Operation Condition Monitoring using Temporal Weighted Dempster-Shafer Theory



Xiaoyun Wang Tingdi Zhao


System operation is a real time, dynamic decision process, a continuous observation should be implemented to support timely decision. Real time condition monitoring and diagnosis is featured with ongoing event sequence. The more recent observation, the much detailed, accurate information, and the more obsolete observations with much weak correlation to current faults and errors vise versa.

Dempster-Shafer evidence theory is best suitable for the problem of redundant sensors, insufficient data reasoning. However, D-S base applications largely focused on causational relationship between symptoms and effects, and the fusion process of evidences was performed regardless whatever order observed. As an improvement to the frame of discernment of the D-S theory, we purposed a time weighted evidence combination method. Observed events were extracted from multiple time points to form a temporal evidence sequence. Basic probability assignment was altered by temporal weights in accordance with the time proximity between the observed events and current time. The temporal weights value set was in accordance with its occurring time point. Evidences with same timestamps should be allocated with the same temporal weights. An example was discussed to illustrate the temporal weight, D-S rule based assessment framework. In the framework, latest observed evidences stream were combined into the framework to improving fault recognition.

How to Cite

Wang, X. ., & Zhao, T. . (2014). Operation Condition Monitoring using Temporal Weighted Dempster-Shafer Theory. Annual Conference of the PHM Society, 6(1). https://doi.org/10.36001/phmconf.2014.v6i1.2345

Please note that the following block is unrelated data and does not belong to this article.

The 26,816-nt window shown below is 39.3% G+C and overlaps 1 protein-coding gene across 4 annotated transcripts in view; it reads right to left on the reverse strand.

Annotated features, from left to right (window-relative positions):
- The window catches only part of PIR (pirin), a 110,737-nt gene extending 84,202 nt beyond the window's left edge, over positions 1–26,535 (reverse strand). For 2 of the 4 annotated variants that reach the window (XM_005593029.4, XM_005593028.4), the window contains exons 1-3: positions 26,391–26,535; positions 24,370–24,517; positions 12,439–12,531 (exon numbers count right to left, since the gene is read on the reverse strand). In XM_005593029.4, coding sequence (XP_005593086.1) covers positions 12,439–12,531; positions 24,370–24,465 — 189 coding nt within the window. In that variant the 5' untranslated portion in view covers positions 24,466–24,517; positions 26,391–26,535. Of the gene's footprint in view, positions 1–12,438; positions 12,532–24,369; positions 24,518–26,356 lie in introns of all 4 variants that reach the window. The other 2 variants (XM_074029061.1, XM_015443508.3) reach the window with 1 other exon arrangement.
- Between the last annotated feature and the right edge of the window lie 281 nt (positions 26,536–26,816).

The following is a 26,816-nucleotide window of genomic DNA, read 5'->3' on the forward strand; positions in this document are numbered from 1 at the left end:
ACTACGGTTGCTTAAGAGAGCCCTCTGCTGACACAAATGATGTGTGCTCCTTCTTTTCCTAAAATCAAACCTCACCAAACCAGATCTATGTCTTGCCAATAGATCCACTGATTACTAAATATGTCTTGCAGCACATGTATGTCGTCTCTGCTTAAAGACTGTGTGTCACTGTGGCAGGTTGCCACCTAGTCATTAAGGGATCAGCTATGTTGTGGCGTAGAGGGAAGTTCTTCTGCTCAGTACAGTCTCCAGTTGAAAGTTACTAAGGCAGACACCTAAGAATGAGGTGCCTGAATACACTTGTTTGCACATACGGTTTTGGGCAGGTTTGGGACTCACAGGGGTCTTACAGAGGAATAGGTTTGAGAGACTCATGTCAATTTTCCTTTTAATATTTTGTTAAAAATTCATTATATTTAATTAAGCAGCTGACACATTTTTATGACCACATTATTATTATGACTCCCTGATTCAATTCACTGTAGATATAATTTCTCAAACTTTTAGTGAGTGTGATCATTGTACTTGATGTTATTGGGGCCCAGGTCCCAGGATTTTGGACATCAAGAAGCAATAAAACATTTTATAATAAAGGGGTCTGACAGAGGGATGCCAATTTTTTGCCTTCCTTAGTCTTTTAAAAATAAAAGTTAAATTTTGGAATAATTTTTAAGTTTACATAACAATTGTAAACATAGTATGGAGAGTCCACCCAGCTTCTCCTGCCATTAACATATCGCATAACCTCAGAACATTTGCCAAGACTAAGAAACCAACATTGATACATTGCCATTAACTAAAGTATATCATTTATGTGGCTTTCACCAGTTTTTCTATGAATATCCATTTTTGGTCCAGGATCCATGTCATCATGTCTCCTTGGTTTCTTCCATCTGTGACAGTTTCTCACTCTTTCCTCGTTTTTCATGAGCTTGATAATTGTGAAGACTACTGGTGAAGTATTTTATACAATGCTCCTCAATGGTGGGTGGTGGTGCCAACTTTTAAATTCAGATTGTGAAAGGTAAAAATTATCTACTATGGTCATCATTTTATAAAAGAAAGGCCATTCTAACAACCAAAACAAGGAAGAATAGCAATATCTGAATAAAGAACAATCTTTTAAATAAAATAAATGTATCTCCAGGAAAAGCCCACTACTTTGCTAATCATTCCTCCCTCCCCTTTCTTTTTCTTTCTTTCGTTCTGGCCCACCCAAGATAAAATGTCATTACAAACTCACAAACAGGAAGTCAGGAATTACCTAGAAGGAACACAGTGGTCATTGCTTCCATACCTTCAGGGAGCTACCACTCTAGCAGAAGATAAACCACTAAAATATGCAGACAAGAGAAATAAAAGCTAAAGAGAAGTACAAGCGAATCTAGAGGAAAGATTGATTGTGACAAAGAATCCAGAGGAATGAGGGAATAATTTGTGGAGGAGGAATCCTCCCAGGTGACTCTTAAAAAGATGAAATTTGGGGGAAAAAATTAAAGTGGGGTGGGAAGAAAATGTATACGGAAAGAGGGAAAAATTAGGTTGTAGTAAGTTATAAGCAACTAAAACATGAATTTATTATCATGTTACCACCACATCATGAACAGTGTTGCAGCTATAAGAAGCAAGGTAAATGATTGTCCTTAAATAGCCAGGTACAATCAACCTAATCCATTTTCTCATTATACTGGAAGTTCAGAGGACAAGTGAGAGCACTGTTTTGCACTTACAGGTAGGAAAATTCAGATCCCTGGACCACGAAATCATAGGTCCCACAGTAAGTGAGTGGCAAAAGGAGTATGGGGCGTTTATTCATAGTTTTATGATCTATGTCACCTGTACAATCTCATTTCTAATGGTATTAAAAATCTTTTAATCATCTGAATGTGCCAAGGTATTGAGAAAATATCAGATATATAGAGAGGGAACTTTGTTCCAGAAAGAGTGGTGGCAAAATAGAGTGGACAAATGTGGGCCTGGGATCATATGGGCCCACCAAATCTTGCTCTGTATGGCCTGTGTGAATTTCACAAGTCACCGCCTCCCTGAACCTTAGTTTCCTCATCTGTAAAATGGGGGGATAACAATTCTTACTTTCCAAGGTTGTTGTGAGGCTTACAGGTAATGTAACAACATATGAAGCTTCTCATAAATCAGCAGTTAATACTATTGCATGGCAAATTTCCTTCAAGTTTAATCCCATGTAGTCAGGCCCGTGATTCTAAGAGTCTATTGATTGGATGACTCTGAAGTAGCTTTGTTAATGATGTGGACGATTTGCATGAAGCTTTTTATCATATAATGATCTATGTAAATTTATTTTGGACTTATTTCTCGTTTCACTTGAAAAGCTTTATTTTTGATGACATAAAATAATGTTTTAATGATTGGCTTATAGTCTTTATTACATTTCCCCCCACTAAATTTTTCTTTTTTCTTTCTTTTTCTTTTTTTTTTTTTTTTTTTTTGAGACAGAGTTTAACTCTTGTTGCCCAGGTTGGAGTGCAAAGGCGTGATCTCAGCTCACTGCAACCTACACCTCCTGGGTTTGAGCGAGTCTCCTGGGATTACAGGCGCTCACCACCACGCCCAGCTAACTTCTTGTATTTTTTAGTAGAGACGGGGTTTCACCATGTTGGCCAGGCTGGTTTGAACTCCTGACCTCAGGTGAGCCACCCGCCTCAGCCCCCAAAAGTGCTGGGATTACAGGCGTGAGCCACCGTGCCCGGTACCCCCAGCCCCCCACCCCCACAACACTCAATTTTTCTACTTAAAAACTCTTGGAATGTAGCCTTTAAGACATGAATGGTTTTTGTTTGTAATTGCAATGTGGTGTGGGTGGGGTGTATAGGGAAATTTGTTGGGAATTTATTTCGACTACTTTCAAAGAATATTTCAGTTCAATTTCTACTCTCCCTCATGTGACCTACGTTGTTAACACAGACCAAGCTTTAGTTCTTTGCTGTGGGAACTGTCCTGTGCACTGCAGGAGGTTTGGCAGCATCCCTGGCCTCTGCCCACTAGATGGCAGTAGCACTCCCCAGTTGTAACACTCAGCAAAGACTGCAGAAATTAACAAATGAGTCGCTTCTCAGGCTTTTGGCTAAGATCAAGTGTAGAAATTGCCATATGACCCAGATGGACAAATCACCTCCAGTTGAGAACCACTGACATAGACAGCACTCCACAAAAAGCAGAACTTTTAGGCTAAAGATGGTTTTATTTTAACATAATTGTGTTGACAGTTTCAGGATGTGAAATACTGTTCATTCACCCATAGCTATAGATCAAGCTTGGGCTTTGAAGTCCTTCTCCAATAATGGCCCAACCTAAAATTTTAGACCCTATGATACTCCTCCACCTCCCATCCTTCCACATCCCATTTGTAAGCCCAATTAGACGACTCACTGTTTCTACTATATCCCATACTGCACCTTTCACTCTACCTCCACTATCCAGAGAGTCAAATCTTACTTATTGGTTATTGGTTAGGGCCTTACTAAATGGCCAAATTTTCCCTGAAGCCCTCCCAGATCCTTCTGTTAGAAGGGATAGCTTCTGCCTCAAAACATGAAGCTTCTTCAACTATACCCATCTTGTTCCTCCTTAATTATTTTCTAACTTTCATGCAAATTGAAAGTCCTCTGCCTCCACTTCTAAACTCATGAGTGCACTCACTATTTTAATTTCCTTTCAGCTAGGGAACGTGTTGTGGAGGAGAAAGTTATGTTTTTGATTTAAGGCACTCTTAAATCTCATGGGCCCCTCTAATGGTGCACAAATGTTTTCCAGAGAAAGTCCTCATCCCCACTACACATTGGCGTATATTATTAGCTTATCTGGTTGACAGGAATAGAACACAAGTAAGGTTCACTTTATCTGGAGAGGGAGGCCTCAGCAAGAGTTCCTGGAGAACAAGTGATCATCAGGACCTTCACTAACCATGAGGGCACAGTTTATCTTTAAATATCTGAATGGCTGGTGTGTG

Abstract 39 | PDF Downloads 51



Dempster-Shafer theory, fault recognition, timed weight evidence combination

Yang, B.S., Kim, K. J., (2006). Application of Dempster- Shafer theory in fault diagnosis of induction motors using vibration and current signals. Mechanical Systems and Signal Processing, 20:403–420.

Parikh,C.R., Pont, M.J., Jones, N.B., (2001). Application of Dempster-Shafer theory in condition monitoring systems: A case study, Pattern Recognition Letters, 22 (6-7): 777-785.

Fang, L., Wang, C., et.al, (2010). A Framework for Network Security Situation Awareness Based on Knowledge. 2nd International Conference on Computer Engineering and Technology, Chengdu, China

Zomlot, L., Sundaramu rthy. S., (2011). Prioritizing Intrusion Analysis Using Dempster-Shafer Theory, Proceedings of the 4th ACM workshop on Security and artificial intelligence, Chicago, Illinois, USA

McKeever, S., (2009). Recognising Situations Using Extended Dempster-Shafer Theory, Doctoral dissertation. National University of Ireland, Dublin

Beranek, L., Knizek, J., (2013).The Use of Contextual Information to Detection of Fraud on On-line Auctions. Journal of Internet Banking and Commerce, vol. 18, no.3

Dempster, A., (1968). A Generalization of Bayesian inference. Journal of the Royal Statistical Society, pp. 205–247.

Shafer, G., (1976). A Mathematical Theory of Evidence, New Jersey, Princeton University Press.

Sentz, K., (2002). Combination of Evidence in Dempster- Shafer Theory, Binghamton University, Binghamton, NY

Garvin, D., (1988). Managing quality. NY: Free Press.

Yu, D,. Frincke, D., (2005). Alert Confidence Fusion in Intrusion Detection Systems with Extended Dempster-Shafer Theory, 43rd ACM Southeast Conference,Kennesaw, GA

Kay, R.U., (2007). Fundamentals of the Dempster-Shafer theory and its applications to system safety and reliability modeling. Reliability: Theory and Applications. vol 2(3-4), pp. 173-185
Poster Presentations